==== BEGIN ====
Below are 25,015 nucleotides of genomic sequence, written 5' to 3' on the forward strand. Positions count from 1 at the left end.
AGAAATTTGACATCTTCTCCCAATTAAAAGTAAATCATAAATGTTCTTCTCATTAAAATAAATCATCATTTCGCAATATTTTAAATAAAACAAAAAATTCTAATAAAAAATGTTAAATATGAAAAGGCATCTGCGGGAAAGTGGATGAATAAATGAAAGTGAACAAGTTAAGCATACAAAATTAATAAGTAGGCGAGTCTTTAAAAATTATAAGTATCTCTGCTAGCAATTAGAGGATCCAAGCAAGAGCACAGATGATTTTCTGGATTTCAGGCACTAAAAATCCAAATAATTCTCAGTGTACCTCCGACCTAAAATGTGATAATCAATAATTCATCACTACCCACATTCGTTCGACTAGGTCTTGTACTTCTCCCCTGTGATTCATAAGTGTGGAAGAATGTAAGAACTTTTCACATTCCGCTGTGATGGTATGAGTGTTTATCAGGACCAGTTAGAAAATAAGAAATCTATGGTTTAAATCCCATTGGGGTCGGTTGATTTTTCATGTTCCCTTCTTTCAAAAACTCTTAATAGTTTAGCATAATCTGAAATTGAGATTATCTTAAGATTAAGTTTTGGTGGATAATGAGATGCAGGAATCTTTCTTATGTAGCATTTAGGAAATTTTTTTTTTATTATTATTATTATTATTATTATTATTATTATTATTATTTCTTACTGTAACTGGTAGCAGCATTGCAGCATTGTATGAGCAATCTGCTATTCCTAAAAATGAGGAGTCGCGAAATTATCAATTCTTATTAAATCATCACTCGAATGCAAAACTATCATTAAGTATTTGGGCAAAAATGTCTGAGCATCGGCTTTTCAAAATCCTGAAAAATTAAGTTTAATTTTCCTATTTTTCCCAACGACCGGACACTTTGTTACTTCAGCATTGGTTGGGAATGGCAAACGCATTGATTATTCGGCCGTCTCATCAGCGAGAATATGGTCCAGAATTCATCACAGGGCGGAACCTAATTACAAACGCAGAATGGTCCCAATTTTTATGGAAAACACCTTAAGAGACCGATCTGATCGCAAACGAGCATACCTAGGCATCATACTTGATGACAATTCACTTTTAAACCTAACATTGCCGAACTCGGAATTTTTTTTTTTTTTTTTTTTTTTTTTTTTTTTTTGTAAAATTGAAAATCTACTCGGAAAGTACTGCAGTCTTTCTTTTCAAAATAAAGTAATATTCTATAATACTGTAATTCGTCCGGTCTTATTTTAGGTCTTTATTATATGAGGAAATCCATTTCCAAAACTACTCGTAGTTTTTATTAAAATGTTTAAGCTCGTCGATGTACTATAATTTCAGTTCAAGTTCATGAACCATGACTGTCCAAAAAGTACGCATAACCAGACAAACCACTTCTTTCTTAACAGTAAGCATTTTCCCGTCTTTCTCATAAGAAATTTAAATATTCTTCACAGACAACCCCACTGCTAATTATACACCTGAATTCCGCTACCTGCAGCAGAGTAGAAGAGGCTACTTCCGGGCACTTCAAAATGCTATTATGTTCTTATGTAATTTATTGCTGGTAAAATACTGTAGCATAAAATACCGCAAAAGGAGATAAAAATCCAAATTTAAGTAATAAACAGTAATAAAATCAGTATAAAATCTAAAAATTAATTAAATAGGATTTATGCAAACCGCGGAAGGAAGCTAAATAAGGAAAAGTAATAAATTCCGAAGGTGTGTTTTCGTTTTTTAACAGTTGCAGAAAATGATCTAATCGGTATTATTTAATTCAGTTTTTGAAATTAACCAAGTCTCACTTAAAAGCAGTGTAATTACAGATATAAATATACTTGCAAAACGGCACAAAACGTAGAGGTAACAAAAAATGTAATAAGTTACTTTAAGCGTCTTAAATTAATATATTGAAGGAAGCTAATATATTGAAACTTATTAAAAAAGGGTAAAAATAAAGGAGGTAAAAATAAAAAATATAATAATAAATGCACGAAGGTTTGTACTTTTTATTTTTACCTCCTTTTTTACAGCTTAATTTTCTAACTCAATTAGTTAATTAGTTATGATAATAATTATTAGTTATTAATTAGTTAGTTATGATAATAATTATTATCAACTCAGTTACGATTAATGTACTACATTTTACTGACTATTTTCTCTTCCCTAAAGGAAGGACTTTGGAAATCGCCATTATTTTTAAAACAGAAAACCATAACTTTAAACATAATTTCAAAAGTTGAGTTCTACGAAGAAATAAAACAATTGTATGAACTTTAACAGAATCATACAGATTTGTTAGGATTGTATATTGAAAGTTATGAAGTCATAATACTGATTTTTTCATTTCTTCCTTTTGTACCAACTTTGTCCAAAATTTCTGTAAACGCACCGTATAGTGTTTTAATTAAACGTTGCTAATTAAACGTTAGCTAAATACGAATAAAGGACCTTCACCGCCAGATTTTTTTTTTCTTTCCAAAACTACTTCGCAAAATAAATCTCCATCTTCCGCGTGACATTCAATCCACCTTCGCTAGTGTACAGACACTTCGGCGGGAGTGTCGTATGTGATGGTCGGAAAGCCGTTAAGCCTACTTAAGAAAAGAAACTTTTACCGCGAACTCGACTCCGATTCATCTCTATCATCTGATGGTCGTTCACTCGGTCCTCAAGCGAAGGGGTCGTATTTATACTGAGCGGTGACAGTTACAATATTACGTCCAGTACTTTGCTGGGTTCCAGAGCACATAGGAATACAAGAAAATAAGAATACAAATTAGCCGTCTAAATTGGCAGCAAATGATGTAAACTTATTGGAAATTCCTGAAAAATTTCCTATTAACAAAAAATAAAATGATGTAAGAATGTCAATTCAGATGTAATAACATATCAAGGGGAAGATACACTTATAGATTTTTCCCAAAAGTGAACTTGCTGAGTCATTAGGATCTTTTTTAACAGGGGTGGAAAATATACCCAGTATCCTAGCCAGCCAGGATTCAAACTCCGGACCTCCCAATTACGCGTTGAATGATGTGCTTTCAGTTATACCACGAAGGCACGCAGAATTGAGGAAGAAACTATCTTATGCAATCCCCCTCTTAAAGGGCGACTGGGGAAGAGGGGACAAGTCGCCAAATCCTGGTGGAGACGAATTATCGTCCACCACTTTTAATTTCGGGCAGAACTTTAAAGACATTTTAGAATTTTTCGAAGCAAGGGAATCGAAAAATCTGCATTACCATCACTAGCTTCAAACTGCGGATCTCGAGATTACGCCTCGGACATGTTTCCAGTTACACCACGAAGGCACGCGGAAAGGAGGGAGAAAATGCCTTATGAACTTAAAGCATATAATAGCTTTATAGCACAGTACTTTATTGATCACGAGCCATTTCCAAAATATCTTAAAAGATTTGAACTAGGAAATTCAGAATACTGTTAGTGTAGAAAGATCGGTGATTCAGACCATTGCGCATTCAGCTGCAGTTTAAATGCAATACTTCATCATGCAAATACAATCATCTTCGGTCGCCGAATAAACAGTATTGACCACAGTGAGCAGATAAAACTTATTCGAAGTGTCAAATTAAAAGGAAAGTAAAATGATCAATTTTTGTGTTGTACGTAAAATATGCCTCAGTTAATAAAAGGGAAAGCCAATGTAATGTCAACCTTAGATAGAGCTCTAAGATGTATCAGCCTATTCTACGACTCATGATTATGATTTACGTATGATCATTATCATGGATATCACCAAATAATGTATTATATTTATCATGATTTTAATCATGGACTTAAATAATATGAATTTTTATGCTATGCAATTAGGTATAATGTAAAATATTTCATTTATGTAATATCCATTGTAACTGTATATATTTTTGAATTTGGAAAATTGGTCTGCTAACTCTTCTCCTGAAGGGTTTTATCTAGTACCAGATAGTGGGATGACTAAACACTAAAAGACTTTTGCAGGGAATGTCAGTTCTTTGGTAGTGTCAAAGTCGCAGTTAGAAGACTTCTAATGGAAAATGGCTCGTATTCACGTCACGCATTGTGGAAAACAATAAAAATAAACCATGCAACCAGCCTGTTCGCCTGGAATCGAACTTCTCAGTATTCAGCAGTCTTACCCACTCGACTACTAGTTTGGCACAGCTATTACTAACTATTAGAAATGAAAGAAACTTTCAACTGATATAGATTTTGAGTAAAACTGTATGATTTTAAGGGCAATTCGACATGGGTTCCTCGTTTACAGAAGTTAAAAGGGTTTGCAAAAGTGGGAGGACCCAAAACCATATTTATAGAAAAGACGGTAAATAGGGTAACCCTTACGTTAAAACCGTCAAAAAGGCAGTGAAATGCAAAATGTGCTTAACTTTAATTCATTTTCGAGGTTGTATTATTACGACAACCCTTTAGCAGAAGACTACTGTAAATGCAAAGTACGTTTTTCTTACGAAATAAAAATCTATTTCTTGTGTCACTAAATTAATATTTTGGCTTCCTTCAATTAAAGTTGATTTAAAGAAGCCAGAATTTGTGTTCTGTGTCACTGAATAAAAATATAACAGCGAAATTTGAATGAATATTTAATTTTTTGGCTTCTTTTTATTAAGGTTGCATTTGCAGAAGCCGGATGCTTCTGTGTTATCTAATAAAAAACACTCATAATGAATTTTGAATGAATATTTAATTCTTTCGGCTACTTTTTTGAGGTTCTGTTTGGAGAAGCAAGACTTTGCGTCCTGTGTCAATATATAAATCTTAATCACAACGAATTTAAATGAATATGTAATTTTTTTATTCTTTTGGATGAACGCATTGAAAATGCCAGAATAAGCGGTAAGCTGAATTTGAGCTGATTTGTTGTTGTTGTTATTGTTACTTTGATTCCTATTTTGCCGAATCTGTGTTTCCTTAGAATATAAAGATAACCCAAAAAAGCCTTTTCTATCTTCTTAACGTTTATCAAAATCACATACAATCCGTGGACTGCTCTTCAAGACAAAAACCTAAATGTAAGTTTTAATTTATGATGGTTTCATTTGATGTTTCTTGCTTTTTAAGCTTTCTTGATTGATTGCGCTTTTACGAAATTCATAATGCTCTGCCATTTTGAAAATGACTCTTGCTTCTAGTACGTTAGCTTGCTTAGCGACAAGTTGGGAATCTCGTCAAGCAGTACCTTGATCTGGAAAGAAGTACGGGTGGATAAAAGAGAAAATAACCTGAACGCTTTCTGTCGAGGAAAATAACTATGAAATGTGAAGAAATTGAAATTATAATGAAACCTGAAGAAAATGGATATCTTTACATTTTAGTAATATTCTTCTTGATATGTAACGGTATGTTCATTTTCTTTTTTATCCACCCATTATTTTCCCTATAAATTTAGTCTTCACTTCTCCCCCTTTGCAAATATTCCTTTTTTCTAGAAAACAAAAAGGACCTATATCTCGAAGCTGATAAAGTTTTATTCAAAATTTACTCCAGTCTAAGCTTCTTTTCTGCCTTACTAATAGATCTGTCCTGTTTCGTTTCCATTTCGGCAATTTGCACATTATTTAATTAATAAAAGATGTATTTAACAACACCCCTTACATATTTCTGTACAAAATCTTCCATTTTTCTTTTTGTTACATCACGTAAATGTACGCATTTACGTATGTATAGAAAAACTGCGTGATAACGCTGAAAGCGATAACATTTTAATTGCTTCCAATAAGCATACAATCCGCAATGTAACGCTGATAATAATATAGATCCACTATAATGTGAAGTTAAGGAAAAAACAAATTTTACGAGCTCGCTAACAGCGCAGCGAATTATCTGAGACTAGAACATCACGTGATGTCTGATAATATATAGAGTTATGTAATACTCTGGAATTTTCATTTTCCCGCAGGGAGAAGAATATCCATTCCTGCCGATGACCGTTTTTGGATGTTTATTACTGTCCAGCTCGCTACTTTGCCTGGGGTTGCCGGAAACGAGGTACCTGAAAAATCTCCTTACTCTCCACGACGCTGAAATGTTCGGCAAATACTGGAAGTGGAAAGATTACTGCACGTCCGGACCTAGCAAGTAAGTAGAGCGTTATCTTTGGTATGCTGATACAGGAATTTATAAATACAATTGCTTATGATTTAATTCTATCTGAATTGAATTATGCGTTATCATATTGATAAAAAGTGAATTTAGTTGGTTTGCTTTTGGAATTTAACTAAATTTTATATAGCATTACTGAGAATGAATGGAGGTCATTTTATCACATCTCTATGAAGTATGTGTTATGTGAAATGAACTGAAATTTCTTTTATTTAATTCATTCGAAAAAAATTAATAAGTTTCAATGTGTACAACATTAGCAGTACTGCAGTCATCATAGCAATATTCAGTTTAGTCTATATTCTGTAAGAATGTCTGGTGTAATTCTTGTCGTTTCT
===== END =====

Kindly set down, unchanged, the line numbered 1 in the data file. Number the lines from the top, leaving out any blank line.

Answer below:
Below are 25,015 nucleotides of genomic sequence, written 5' to 3' on the forward strand. Positions count from 1 at the left end.